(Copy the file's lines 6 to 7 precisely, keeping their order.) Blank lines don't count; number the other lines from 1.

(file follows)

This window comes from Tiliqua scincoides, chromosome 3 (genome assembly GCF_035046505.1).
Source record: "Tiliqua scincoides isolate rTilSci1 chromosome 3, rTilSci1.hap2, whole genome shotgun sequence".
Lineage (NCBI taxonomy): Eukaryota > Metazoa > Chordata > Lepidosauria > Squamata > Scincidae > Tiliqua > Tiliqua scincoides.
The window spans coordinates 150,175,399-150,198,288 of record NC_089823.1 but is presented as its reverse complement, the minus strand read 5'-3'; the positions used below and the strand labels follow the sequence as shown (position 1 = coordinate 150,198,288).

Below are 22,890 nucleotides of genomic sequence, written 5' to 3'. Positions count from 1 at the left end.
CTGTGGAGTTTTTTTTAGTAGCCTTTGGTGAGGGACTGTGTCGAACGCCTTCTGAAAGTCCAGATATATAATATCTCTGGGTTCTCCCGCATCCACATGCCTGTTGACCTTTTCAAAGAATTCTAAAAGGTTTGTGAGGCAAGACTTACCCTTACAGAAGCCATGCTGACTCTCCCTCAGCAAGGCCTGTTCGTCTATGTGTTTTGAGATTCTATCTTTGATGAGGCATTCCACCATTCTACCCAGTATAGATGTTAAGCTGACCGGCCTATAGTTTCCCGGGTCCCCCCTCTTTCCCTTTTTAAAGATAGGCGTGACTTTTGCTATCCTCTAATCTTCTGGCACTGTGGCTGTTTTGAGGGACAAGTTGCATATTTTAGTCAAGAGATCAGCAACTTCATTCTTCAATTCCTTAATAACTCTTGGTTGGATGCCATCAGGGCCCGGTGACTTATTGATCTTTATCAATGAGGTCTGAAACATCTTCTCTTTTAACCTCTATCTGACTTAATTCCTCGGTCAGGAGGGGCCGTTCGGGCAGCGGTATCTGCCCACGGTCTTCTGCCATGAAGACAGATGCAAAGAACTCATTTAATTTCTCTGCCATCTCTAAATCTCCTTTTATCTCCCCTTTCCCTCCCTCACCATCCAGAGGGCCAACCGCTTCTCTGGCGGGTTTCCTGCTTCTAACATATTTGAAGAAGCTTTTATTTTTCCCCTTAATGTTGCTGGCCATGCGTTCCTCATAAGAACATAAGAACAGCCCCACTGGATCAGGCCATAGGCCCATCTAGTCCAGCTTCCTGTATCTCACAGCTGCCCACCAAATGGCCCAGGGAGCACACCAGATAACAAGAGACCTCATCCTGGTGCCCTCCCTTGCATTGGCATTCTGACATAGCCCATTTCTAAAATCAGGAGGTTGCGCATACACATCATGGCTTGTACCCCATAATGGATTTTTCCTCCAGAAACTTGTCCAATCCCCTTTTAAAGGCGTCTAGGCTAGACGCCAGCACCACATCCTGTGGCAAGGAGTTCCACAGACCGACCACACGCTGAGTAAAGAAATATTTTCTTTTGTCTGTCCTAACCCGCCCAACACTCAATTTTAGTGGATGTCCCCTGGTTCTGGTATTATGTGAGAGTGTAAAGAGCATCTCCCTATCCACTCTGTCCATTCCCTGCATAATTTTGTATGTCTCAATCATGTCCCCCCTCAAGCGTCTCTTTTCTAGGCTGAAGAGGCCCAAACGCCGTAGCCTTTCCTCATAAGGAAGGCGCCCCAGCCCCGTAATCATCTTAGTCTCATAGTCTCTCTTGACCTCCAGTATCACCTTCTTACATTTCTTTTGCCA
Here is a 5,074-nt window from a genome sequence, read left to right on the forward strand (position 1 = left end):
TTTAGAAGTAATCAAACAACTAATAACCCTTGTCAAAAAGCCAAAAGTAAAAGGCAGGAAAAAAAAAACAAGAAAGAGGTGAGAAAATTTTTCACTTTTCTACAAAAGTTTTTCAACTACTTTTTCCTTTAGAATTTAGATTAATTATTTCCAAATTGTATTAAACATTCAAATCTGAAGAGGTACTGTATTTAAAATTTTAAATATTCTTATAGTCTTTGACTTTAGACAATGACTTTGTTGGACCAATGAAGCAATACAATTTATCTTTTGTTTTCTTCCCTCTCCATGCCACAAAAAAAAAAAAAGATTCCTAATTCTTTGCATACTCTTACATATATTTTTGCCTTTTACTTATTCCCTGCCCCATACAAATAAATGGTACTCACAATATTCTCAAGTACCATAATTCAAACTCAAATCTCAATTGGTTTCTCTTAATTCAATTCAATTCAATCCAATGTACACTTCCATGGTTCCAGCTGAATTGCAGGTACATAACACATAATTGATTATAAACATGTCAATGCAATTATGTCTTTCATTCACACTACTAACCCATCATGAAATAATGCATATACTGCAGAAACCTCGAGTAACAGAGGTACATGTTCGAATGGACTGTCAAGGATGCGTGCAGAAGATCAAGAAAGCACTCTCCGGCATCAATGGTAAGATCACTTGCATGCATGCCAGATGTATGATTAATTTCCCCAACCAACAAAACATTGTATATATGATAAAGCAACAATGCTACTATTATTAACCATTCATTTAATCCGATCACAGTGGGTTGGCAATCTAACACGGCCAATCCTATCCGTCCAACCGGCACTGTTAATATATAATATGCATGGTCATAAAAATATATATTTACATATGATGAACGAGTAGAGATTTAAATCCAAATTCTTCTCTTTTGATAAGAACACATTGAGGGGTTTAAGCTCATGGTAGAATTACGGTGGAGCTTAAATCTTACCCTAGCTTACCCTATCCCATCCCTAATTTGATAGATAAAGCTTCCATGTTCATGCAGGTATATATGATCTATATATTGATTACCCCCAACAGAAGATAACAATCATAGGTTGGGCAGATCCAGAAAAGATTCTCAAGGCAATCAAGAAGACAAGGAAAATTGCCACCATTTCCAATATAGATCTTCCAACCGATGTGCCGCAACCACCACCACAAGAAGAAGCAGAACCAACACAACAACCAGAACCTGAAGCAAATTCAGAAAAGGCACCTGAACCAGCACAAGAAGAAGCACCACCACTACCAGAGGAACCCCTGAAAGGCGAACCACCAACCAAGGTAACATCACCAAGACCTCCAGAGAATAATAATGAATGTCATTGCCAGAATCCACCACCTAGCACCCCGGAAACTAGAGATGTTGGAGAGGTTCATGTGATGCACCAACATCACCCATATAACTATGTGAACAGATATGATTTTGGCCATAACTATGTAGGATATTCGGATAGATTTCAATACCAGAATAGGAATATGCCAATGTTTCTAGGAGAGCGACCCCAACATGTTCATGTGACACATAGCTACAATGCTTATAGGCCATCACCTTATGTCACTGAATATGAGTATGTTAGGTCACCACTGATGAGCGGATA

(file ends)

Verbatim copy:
CTGTGGAGTTTTTTTTAGTAGCCTTTGGTGAGGGACTGTGTCGAACGCCTTCTGAAAGTCCAGATATATAATATCTCTGGGTTCTCCCGCATCCACATGCCTGTTGACCTTTTCAAAGAATTCTAAAAGGTTTGTGAGGCAAGACTTACCCTTACAGAAGCCATGCTGACTCTCCCTCAGCAAGGCCTGTTCGTCTATGTGTTTTGAGATTCTATCTTTGATGAGGCATTCCACCATTCTACCCAGTATAGATGTTAAGCTGACCGGCCTATAGTTTCCCGGGTCCCCCCTCTTTCCCTTTTTAAAGATAGGCGTGACTTTTGCTATCCTCTAATCTTCTGGCACTGTGGCTGTTTTGAGGGACAAGTTGCATATTTTAGTCAAGAGATCAGCAACTTCATTCTTCAATTCCTTAATAACTCTTGGTTGGATGCCATCAGGGCCCGGTGACTTATTGATCTTTATCAATGAGGTCTGAAACATCTTCTCTTTTAACCTCTATCTGACTTAATTCCTCGGTCAGGAGGGGCCGTTCGGGCAGCGGTATCTGCCCACGGTCTTCTGCCATGAAGACAGATGCAAAGAACTCATTTAATTTCTCTGCCATCTCTAAATCTCCTTTTATCTCCCCTTTCCCTCCCTCACCATCCAGAGGGCCAACCGCTTCTCTGGCGGGTTTCCTGCTTCTAACATATTTGAAGAAGCTTTTATTTTTCCCCTTAATGTTGCTGGCCATGCGTTCCTCATAAGAACATAAGAACAGCCCCACTGGATCAGGCCATAGGCCCATCTAGTCCAGCTTCCTGTATCTCACAGCTGCCCACCAAATGGCCCAGGGAGCACACCAGATAACAAGAGACCTCATCCTGGTGCCCTCCCTTGCATTGGCATTCTGACATAGCCCATTTCTAAAATCAGGAGGTTGCGCATACACATCATGGCTTGTACCCCATAATGGATTTTTCCTCCAGAAACTTGTCCAATCCCCTTTTAAAGGCGTCTAGGCTAGACGCCAGCACCACATCCTGTGGCAAGGAGTTCCACAGACCGACCACACGCTGAGTAAAGAAATATTTTCTTTTGTCTGTCCTAACCCGCCCAACACTCAATTTTAGTGGATGTCCCCTGGTTCTGGTATTATGTGAGAGTGTAAAGAGCATCTCCCTATCCACTCTGTCCATTCCCTGCATAATTTTGTATGTCTCAATCATGTCCCCCCTCAAGCGTCTCTTTTCTAGGCTGAAGAGGCCCAAACGCCGTAGCCTTTCCTCATAAGGAAGGCGCCCCAGCCCCGTAATCATCTTAGTCTCATAGTCTCTCTTGACCTCCAGTATCACCTTCTTACATTTCTTTTGCCA
Here is a 5,074-nt window from a genome sequence, read left to right on the forward strand (position 1 = left end):